If you’re in a mobile home, be out of it and in a safe place before the storm arrives. 

Wear your helmet. Serious injury to the head is common in a bad tornado. This is especially true for kids. The simple act of putting a helmet on them may save their life. 

Do not ignore a warning. 

Odds are the tornado will not strike you, and you will spend 30 or 45 minutes holed up with family and friends. This small inconvenience is a small price to pay for safeguarding and protecting you and your family from injury. Have a nice discussion. 

To recap:

As always, follow multiple reliable sources for severe weather information. You can get us on Twitter @NashSevereWx. You should also watch your favorite local TV station (2, 4, 5, or 17). We’ll have live coverage on Twitter with a link to watch us on YouTube Live. National providers like The Weather Channel and most forecast apps will not give you all the information you’ll need during a warning. 

Visit Nashville Severe Weather’s website here for more information on severe weather in Middle Tennessee. You can also download and print useful information on tornado survival at Ready.gov.

Guest post: Strategies for dealing with storm anxiety

Note from Hands On Nashville: The following post, written by licensed professional counselor Samuel Rainey, originates on the Nashville Severe Weather website, and is a useful guide for folks who feel anxious when thinking about or experiencing storms. As we mark one year since the devastating March 3, 2020, tornados, many are feeling strong emotions, including anxiety, about potential severe spring weather. We hope this post helps provide some context and useful information about how to handle stress that’s connected to storm anxiety. 

By Samuel Rainey via Nashville Severe Weather (shared with permission)

There’s a feeling it’s always storm season. I have a general appreciation for storms and a healthy respect about what they can do. Sometimes, my respect for the storms can make me feel a little crazy as I attempt to corral my wife and four kids into the tiny coat closet under our stairs. Each time we do this, I’m reminded of being 4 years old in my childhood home in Arkansas. A tornado was on its way, I’m in the bathtub with my siblings, and my parents have just put the twin mattress on top of us. It was a terrifying experience. Today, we don’t have room for a twin mattress, so I put bike helmets on my kids. My teenagers are especially appreciative of me when I make them put these on.  

Most people I know have a strong reaction to storms. They either love them, or hate them. I think this is because storms remind us that we are small, fragile, and incredibly powerless. Despite some really bad movie plots about weather and storms, the bottom line is that there’s really nothing you or I can do about a storm. We can’t change the direction, alter the intensity, or tell it to stop producing dangerous results. To many of us, that is a really scary experience, even to the point of creating anxiety as a storm approaches.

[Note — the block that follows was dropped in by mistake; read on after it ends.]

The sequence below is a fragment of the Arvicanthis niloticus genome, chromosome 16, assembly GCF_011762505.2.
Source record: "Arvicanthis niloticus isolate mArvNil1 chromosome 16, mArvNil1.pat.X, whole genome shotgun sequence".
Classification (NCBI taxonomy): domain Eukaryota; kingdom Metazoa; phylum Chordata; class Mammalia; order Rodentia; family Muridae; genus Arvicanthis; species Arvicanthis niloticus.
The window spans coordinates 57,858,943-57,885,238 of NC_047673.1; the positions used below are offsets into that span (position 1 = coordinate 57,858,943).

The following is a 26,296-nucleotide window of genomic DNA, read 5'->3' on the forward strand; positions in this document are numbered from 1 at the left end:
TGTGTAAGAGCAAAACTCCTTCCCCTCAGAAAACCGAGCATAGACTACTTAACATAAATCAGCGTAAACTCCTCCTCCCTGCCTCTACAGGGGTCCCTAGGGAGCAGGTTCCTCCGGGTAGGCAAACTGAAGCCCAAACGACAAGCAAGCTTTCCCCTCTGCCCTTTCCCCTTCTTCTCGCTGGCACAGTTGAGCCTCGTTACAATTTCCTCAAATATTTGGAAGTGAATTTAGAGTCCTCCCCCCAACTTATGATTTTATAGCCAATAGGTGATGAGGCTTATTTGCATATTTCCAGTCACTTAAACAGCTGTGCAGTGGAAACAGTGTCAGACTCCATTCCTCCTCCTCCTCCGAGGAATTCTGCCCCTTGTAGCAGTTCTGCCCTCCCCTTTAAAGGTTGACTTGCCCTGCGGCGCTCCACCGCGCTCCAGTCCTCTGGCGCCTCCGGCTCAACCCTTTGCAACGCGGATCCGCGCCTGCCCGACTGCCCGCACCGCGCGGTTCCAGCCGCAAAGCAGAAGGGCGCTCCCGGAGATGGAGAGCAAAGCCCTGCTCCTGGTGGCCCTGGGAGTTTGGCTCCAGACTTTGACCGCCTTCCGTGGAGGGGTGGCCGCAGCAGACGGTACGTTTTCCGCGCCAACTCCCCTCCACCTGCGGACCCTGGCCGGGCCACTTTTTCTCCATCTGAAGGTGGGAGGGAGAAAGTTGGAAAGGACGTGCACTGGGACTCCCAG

Feeling anxious about storms is completely normal, and it doesn’t mean that anything is wrong with you. It’s natural to experience a wide range of emotions: from panic to stress to a general unease as a storm comes your way.  

Stress limits the body’s production of serotonin (the happy, calming chemical). We all need serotonin to feel good, safe, and happy in life. Instead of serotonin, our body produces adrenaline. Adrenaline is the chemical that amps us up for survival, a fight, or to face a threat. Storms are a legit threat to our lives and our brains don’t really care if we’re happy or calm. Our brains think serotonin won’t save us, but adrenaline might. So we lose that happy, calming chemical, and end up on edge. Stressed. 

Because we are small, fragile, and limited humans, we are deeply impacted by our surroundings. When a storm pops up, it can trigger significant feeling unsafe. At a basic level, our brain knows that when a storm is near, it has to gear our body up for a fight. Because of this, we’ve got to take care of ourselves so we can handle the incoming storms.  

Three Strategies to Combat Storm Anxiety: Preparation, Process, and People 

Preparation  

Fear is the feeling that there is danger near and that we need to do something about it. So prepare for the fear by assembling a storm kit you take with you to your “safe space” in your home. You might also consider putting a smaller kit in your car in the event a storm arises when you’re not at home. This storm kit will have everything you need before, during, and after a storm.